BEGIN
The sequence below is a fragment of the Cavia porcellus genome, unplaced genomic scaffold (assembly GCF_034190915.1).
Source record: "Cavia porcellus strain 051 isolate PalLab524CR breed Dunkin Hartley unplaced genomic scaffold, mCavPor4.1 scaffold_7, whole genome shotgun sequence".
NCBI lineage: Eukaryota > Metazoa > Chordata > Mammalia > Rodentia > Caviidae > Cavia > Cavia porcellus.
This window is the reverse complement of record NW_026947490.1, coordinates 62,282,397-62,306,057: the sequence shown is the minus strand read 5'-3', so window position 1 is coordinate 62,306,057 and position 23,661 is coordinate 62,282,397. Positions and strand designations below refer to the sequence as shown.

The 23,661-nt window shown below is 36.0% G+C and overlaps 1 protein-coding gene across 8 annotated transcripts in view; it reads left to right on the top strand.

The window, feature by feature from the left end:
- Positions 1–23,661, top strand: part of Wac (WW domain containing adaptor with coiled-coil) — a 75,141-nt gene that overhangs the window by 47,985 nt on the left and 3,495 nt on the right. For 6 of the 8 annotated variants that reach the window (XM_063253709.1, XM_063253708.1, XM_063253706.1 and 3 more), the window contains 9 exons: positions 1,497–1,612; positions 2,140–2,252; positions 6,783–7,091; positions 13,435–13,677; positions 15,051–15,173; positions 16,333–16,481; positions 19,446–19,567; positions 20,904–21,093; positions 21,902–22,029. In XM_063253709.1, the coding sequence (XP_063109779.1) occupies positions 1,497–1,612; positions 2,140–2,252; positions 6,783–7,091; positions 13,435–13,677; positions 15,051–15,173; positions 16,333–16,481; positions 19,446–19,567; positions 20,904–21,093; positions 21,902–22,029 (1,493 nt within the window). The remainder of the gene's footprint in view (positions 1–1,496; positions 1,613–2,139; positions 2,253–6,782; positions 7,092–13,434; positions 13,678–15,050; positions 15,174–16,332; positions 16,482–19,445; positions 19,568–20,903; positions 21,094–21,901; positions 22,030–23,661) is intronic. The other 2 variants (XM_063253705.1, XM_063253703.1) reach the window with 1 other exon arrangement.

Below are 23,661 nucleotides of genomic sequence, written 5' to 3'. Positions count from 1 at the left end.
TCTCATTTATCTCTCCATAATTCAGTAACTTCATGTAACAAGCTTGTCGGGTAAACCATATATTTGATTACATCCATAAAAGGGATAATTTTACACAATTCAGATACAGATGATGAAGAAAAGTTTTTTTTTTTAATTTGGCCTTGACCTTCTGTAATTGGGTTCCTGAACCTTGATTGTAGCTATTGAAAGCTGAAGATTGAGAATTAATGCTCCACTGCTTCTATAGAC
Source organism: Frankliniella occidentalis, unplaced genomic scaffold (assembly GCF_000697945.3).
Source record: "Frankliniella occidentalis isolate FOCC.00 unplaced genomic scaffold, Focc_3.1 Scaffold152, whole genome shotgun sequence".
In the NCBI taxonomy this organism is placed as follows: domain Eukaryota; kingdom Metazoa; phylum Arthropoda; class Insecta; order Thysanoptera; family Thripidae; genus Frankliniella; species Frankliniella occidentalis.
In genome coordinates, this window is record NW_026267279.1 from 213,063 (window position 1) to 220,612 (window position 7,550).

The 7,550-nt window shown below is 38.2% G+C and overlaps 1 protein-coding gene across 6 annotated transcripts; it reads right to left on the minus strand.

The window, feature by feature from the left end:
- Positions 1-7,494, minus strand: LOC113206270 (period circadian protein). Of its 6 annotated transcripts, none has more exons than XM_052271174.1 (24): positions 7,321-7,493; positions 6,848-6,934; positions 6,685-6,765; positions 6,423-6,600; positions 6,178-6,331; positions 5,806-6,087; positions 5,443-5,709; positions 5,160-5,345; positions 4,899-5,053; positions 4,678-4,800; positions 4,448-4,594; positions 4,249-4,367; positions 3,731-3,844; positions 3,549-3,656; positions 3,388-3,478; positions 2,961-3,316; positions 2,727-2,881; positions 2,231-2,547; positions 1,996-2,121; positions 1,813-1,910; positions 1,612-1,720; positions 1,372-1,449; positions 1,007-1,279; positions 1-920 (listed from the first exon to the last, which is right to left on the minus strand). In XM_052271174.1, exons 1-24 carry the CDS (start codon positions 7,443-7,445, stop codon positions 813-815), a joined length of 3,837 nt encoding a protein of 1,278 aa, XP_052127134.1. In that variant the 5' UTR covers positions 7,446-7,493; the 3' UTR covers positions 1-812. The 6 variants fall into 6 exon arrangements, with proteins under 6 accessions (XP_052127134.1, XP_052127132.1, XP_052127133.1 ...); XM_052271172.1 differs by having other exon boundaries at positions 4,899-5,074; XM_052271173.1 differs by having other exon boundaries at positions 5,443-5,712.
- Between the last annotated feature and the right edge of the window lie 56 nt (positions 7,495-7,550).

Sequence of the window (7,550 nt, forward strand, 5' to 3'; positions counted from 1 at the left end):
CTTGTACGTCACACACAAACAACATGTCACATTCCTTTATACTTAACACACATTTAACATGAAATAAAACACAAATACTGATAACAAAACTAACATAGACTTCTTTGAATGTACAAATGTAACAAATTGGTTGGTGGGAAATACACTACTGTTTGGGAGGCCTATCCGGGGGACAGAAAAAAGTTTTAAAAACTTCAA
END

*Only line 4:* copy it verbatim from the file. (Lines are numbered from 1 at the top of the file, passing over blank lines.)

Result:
This window is the reverse complement of record NW_026947490.1, coordinates 62,282,397-62,306,057: the sequence shown is the minus strand read 5'-3', so window position 1 is coordinate 62,306,057 and position 23,661 is coordinate 62,282,397. Positions and strand designations below refer to the sequence as shown.